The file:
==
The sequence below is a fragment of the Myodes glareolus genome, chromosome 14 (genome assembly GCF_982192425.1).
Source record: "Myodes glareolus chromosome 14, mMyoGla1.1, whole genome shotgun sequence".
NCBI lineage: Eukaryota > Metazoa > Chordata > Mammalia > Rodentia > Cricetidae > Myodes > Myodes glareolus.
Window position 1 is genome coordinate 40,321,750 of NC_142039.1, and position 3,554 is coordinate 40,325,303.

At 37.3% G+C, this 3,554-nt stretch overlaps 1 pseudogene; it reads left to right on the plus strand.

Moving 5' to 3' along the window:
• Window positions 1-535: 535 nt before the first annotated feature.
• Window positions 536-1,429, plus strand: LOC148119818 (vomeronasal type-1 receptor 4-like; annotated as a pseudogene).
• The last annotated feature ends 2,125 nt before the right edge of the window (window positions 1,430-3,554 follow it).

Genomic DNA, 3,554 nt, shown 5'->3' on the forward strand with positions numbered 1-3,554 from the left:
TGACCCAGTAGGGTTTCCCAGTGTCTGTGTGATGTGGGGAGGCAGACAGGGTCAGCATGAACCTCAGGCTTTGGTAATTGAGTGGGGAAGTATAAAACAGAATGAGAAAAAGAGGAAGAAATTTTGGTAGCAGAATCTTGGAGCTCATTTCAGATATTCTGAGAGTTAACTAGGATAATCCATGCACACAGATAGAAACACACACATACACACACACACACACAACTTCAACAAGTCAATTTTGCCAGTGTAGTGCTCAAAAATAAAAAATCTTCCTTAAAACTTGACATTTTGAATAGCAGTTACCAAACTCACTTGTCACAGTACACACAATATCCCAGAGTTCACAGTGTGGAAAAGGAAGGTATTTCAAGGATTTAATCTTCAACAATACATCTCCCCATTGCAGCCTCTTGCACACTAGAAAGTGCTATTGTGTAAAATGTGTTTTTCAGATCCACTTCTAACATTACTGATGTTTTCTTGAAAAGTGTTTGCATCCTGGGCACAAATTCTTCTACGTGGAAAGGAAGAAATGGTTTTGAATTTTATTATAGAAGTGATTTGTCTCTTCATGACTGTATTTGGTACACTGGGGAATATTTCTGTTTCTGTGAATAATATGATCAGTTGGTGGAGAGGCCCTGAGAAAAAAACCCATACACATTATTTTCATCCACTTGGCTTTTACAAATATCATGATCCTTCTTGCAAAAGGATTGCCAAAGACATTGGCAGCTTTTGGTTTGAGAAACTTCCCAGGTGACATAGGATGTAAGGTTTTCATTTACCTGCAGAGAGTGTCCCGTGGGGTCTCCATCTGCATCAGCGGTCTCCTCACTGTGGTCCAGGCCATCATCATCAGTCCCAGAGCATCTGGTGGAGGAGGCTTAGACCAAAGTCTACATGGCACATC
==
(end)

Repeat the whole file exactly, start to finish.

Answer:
The sequence below is a fragment of the Myodes glareolus genome, chromosome 14 (genome assembly GCF_982192425.1).
Source record: "Myodes glareolus chromosome 14, mMyoGla1.1, whole genome shotgun sequence".
NCBI lineage: Eukaryota > Metazoa > Chordata > Mammalia > Rodentia > Cricetidae > Myodes > Myodes glareolus.
Window position 1 is genome coordinate 40,321,750 of NC_142039.1, and position 3,554 is coordinate 40,325,303.

At 37.3% G+C, this 3,554-nt stretch overlaps 1 pseudogene; it reads left to right on the plus strand.

Moving 5' to 3' along the window:
• Window positions 1-535: 535 nt before the first annotated feature.
• Window positions 536-1,429, plus strand: LOC148119818 (vomeronasal type-1 receptor 4-like; annotated as a pseudogene).
• The last annotated feature ends 2,125 nt before the right edge of the window (window positions 1,430-3,554 follow it).

Genomic DNA, 3,554 nt, shown 5'->3' on the forward strand with positions numbered 1-3,554 from the left:
TGACCCAGTAGGGTTTCCCAGTGTCTGTGTGATGTGGGGAGGCAGACAGGGTCAGCATGAACCTCAGGCTTTGGTAATTGAGTGGGGAAGTATAAAACAGAATGAGAAAAAGAGGAAGAAATTTTGGTAGCAGAATCTTGGAGCTCATTTCAGATATTCTGAGAGTTAACTAGGATAATCCATGCACACAGATAGAAACACACACATACACACACACACACACAACTTCAACAAGTCAATTTTGCCAGTGTAGTGCTCAAAAATAAAAAATCTTCCTTAAAACTTGACATTTTGAATAGCAGTTACCAAACTCACTTGTCACAGTACACACAATATCCCAGAGTTCACAGTGTGGAAAAGGAAGGTATTTCAAGGATTTAATCTTCAACAATACATCTCCCCATTGCAGCCTCTTGCACACTAGAAAGTGCTATTGTGTAAAATGTGTTTTTCAGATCCACTTCTAACATTACTGATGTTTTCTTGAAAAGTGTTTGCATCCTGGGCACAAATTCTTCTACGTGGAAAGGAAGAAATGGTTTTGAATTTTATTATAGAAGTGATTTGTCTCTTCATGACTGTATTTGGTACACTGGGGAATATTTCTGTTTCTGTGAATAATATGATCAGTTGGTGGAGAGGCCCTGAGAAAAAAACCCATACACATTATTTTCATCCACTTGGCTTTTACAAATATCATGATCCTTCTTGCAAAAGGATTGCCAAAGACATTGGCAGCTTTTGGTTTGAGAAACTTCCCAGGTGACATAGGATGTAAGGTTTTCATTTACCTGCAGAGAGTGTCCCGTGGGGTCTCCATCTGCATCAGCGGTCTCCTCACTGTGGTCCAGGCCATCATCATCAGTCCCAGAGCATCTGGTGGAGGAGGCTTAGACCAAAGTCTACATGGCACATC